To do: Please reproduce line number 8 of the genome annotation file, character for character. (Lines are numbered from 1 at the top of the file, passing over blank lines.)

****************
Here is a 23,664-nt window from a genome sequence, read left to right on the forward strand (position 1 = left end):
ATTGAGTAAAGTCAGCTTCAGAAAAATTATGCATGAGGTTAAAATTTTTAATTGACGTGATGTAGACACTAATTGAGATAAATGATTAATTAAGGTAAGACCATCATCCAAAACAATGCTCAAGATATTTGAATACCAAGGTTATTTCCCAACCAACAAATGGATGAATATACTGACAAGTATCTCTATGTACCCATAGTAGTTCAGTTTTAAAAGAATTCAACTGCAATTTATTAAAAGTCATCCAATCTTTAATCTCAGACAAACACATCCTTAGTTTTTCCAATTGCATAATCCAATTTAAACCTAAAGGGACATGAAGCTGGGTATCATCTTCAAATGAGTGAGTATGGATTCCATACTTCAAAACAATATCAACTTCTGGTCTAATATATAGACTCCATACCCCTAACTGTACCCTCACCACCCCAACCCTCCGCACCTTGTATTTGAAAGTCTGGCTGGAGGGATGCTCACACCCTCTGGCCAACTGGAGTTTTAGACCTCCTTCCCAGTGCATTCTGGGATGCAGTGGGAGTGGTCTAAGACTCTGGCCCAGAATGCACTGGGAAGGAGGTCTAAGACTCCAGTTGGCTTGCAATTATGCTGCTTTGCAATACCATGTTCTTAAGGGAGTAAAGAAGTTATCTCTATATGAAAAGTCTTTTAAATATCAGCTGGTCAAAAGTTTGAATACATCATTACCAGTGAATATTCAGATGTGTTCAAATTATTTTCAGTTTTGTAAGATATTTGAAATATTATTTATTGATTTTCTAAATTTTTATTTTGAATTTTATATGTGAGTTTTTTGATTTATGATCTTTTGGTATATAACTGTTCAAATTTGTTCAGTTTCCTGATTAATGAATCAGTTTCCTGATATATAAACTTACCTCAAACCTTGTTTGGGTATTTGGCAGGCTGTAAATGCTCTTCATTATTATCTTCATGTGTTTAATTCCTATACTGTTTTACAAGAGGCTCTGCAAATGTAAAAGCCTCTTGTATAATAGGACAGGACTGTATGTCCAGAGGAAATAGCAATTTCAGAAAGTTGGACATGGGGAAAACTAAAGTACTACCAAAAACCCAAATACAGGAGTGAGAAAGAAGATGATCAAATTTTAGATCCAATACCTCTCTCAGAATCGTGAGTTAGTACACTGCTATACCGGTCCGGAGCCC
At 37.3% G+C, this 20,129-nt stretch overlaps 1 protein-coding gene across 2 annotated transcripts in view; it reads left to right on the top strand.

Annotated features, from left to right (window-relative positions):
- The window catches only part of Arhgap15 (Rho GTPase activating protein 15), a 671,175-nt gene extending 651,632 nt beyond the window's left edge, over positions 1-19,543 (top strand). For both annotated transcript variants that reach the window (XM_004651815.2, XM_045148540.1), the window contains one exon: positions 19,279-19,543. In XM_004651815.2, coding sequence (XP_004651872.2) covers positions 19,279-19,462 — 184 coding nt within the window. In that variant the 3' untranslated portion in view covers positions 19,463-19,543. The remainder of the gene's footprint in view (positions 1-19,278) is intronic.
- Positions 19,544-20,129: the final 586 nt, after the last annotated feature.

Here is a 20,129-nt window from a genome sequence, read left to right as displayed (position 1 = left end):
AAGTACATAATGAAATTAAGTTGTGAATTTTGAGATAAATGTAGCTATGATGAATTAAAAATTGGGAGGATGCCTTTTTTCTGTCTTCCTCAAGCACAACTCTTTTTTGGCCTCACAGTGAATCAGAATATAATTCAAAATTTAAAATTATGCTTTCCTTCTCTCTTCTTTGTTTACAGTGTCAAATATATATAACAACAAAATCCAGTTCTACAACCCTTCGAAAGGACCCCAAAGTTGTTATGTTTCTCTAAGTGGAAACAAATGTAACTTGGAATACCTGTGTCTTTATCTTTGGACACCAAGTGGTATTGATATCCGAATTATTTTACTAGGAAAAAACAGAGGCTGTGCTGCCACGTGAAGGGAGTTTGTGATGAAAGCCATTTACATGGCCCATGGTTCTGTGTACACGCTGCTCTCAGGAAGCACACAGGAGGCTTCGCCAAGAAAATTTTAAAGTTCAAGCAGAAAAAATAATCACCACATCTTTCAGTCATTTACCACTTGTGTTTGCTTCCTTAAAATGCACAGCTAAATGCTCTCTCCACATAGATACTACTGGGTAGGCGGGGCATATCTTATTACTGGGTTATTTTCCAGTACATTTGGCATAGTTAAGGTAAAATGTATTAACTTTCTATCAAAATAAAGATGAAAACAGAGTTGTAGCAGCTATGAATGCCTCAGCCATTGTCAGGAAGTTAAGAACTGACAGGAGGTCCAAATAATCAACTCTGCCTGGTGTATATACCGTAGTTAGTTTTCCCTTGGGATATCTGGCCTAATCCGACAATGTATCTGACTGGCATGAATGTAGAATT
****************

AAGTACATAATGAAATTAAGTTGTGAATTTTGAGATAAATGTAGCTATGATGAATTAAAAATTGGGAGGATGCCTTTTTTCTGTCTTCCTCAAGCACAACTCTTTTTTGGCCTCACAGTGAATCAGAATATAATTCAAAATTTAAAATTATGCTTTCCTTCTCTCTTCTTTGTTTACAGTGTCAAATATATATAACAACAAAATCCAGTTCTACAACCCTTCGAAAGGACCCCAAAGTTGTTATGTTTCTCTAAGTGGAAACAAATGTAACTTGGAATACCTGTGTCTTTATCTTTGGACACCAAGTGGTATTGATATCCGAATTATTTTACTAGGAAAAAACAGAGGCTGTGCTGCCACGTGAAGGGAGTTTGTGATGAAAGCCATTTACATGGCCCATGGTTCTGTGTACACGCTGCTCTCAGGAAGCACACAGGAGGCTTCGCCAAGAAAATTTTAAAGTTCAAGCAGAAAAAATAATCACCACATCTTTCAGTCATTTACCACTTGTGTTTGCTTCCTTAAAATGCACAGCTAAATGCTCTCTCCACATAGATACTACTGGGTAGGCGGGGCATATCTTATTACTGGGTTATTTTCCAGTACATTTGGCATAGTTAAGGTAAAATGTATTAACTTTCTATCAAAATAAAGATGAAAACAGAGTTGTAGCAGCTATGAATGCCTCAGCCATTGTCAGGAAGTTAAGAACTGACAGGAGGTCCAAATAATCAACTCTGCCTGGTGTATATACCGTAGTTAGTTTTCCCTTGGGATATCTGGCCTAATCCGACAATGTATCTGACTGGCATGAATGTAGAATT